Jason Dufner: The only guy for whom I truly found interesting information I didn’t already know. For instance, Duf was an Economics major in college and reads biographies to learn the habits of successful people. He also prepared for the Tour by reading a book about Russian weightlifters. How does that prepare one for the Tour you ask? Who cares? At least it does reveal something beyond a love of SEC football. That’s cool.
Bubba: Watson suffers a bit from over exposure in the media, so I’ll admit it’s hard to find stuff we don’t know. On the other hand, his website is full of banalities. The most interesting thing on it is the fact that his wife is 6’4” and he is 6’3” tall.
Mat Kuchar: He was an outstanding junior tennis player and married his college sweetheart who was a tennis star for Georgia Tech. He absolutely thrashed Phil in ping pong at previous Ryder and President’s Cups to the extent that Phil will no longer play him at the Ryder cup until Sunday, lest he remember he’s fallible. I bet Kooch’s kids will be really good at video games.
Steve Stricker: This year’s Payne Stewart Award winner is widely known as one of the nicest guys on Tour. He’s so nice that he didn’t even complain when the folks in charge of the John Deere Classic created a bobble head for him this year…with brown hair…that looks suspiciously like Rory McIlroy.
DJ: Dustin Johnson’s website hasn’t been updated for 2 years and when I went to the “contact us” tab to alert whoever “us” might be, I received an error message. Seems fitting for the guy who lost the PGA Championship by grounding his club in a bunker that he claimed not to know was a bunker after being told it was a bunker.
Jim Furyk: I got nothing.
Webb Simpson: He was born in Raleigh, NC. His brother’s name is Evander Samuel Simpson IV. His wife’s maiden name was Taylor Dowd Keith. There’s no mention of how he overcame a hardscrabble upbringing, although he was once caught wearing an inappropriate tie to cotillion.
Rory: This is his 3rd Ryder Cup, if you count his Junior Ryder Cup appearance in…2004. You are free to feel very old. Not surprisingly, he likes to play video games. There are 89 players, or former players, listed on the European PGA Tour website with a surname beginning with “Mc.” He weighs 11 stone, 6lbs.
Ian Poulter: He is, literally, a colorful guy, so I thought his website would be full of provocative stuff. Nope. It features his car collection and his love of fashion. He turned pro while sporting a 5 handicap. His website is, like the man himself, visually appealing but lacking in any discernible substance. Despite this, I really like Poulter. Intending to compliment Poulter’s amazing ability to play lights out when the pressure is greatest, an anonymous pro once said the great thing about Ian is, “he actually thinks he’s good.” I’m fond of overachievers.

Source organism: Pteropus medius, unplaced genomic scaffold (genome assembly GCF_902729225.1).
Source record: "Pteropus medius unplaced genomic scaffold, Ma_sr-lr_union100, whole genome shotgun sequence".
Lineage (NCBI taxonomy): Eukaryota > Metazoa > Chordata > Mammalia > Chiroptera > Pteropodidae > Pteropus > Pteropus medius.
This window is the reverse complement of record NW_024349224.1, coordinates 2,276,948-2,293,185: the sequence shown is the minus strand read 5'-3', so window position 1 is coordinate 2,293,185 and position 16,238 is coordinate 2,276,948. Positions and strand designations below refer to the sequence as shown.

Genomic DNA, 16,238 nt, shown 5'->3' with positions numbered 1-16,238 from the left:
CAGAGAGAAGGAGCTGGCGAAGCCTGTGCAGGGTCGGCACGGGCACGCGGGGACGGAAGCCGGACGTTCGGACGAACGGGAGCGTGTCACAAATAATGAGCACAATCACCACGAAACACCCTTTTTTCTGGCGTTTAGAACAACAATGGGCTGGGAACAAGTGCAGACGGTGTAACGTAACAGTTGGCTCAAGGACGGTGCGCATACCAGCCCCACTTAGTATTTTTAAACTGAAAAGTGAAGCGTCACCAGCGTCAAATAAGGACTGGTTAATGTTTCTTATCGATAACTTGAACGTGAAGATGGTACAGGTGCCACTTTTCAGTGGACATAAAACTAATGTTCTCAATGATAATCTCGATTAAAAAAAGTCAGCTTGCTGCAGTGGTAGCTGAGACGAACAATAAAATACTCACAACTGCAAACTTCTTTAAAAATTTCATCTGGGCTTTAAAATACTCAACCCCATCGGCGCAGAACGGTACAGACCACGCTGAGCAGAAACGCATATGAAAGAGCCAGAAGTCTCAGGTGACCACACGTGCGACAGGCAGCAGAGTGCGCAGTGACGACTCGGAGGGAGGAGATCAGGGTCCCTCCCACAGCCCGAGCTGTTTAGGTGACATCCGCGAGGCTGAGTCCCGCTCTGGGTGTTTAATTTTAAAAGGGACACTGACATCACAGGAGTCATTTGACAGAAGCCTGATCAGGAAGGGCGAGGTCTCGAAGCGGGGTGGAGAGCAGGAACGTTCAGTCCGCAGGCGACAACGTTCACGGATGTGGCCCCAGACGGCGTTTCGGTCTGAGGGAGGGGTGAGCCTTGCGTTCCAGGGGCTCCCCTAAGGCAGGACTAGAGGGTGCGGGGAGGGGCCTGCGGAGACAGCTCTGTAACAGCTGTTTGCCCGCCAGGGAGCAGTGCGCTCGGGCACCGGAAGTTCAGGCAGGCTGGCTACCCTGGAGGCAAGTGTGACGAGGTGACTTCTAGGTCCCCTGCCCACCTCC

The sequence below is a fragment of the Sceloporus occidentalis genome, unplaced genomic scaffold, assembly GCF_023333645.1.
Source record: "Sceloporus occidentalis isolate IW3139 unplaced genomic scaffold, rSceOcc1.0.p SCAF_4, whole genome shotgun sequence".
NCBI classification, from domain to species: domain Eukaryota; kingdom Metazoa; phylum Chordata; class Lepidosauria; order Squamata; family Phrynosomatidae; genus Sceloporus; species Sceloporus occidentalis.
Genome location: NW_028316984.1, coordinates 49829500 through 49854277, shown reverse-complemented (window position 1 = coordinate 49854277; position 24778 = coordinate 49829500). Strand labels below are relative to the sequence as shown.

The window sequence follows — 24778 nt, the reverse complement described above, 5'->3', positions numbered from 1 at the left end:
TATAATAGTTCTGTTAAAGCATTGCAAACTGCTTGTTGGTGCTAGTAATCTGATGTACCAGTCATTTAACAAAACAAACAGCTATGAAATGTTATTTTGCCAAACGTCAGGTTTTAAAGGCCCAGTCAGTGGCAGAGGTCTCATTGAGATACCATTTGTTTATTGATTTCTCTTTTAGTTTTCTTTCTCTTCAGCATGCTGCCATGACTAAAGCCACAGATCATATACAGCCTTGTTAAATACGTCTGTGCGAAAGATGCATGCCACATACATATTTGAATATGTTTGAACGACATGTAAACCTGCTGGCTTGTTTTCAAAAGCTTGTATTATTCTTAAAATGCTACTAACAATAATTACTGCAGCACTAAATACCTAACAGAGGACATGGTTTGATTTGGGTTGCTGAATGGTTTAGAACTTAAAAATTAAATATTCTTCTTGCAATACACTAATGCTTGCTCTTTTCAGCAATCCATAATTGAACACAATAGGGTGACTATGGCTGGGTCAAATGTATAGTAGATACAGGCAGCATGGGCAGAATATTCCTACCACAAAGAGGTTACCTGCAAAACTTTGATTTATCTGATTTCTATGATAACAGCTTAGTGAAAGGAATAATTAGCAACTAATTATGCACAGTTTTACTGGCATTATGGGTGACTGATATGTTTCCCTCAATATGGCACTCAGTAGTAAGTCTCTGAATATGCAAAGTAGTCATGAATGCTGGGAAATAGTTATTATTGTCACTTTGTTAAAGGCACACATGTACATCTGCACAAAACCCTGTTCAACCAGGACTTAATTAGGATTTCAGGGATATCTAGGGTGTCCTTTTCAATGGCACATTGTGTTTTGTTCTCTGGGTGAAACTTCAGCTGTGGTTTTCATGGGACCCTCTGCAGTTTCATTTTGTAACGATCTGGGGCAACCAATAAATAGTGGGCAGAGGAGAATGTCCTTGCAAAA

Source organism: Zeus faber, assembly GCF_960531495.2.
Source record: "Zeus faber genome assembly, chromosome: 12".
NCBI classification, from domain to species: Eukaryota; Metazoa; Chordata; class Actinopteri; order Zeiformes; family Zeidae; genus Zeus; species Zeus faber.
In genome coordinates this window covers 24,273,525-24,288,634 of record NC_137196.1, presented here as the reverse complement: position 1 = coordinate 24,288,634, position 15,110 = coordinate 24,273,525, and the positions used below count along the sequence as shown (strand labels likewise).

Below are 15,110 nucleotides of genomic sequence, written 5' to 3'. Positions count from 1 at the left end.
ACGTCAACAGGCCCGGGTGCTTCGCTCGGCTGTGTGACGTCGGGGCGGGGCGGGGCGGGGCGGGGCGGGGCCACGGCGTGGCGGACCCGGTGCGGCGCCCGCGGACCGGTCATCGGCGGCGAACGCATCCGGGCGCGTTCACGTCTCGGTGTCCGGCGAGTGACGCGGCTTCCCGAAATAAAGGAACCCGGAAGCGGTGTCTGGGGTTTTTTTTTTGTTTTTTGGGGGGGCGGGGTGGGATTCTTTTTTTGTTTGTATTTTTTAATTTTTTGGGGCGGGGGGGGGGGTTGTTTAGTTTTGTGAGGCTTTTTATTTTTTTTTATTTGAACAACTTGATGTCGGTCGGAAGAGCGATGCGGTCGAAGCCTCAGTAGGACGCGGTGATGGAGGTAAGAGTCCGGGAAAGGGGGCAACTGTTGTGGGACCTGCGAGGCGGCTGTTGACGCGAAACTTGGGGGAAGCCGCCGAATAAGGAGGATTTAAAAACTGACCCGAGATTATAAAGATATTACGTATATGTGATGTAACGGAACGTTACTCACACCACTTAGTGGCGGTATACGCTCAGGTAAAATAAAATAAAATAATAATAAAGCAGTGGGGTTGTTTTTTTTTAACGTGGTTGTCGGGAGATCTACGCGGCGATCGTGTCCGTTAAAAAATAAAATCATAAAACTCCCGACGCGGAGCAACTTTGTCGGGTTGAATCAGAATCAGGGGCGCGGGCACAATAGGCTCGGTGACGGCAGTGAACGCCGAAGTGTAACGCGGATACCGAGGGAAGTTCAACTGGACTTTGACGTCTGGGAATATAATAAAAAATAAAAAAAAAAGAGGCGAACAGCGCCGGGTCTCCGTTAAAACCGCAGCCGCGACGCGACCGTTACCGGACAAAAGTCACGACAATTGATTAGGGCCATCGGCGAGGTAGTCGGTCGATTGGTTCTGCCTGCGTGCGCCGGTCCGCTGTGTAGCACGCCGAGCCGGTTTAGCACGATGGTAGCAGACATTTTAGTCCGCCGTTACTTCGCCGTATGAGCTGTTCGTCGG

Paul Lawrie: The official Ryder Cup site refers to him as “a true renaissance man” without further elaboration, leaving us to guess Lawrie’s other skills. I’m assuming they weren’t referring to his love of the Aberdeen Football Club and cars, his listed interests in his official Bio. It also mentions that Lawrie was named the 37th most powerful person in British Golf in 2012. Do you get a plaque for that? Perhaps that honor allows you to jump the line at The Old Course Sunday Buffet.
Nicolas Colsaerts: The only Belgian on the team, he was ranked a lowly 1305th in the world as recently as 2009. He admits to being a “lover of house music.” I will admit to having to Google that term in order to discover it refers to dance music characterized by repetitive beats and rhythms centered on drum machines and synthesizers. Another way of describing it is “horrible music.” I’d suggest Nic get a new publicist.
Luke Donald: Most everyone knows he’s an artist—like an actual artist with real paint and stuff. But did you know he earned a degree in Art Theory and Practice from Northwestern University? You did? Well, he lives in Evanston, Illinois.
Martin Kaymer: Likes go carts.
Justin Rose: The European Steve Stricker, he simply appears to be--the proper English gentleman. He broke 70 for the first time at age 11. That’s pretty good.
Lee Westwood: I really like Lee Westwood, but he discloses very little about himself anywhere. I know his dad was a math teacher, which leads me to a theory, totally unsubstantiated by anything other than assumption, that his short game suffers because he’s too analytical. In short, he’d be better if he were dumber.
Francesco Molinari: He’s widely acknowledged to be the better player between him and his older brother, Edoardo. That can’t be comfortable.
Peter Hanson: “Who is Peter Hanson?” is the question to the following Jeopardy answer: Well known among his fellow competitors, this professional golfer and European Ryder Cup team member is known as “the Most Uninteresting Man in the World.” The PGA Tour Media guide has nothing, the European Tour site has nothing, and the Ryder Cup site has nothing. Even Wikipedia has no information of a personal nature on this guy. He’s the Swedish enigma wrapped in a riddle. I love it. He either couldn’t be bothered to list anything under “interests” or he’s on the lamb and living under a false identity. I’m going with the latter. That’s interesting.
Ok, kids, that’s it for my Ryder Cup preview. If you found it a bit dull, well, imagine how tedious it was to write. In the end, there is one revealing thing of note. Professional golfers appear to be fairly ordinary guys who do one thing extraordinarily well. Root for them, but don’t idolize them.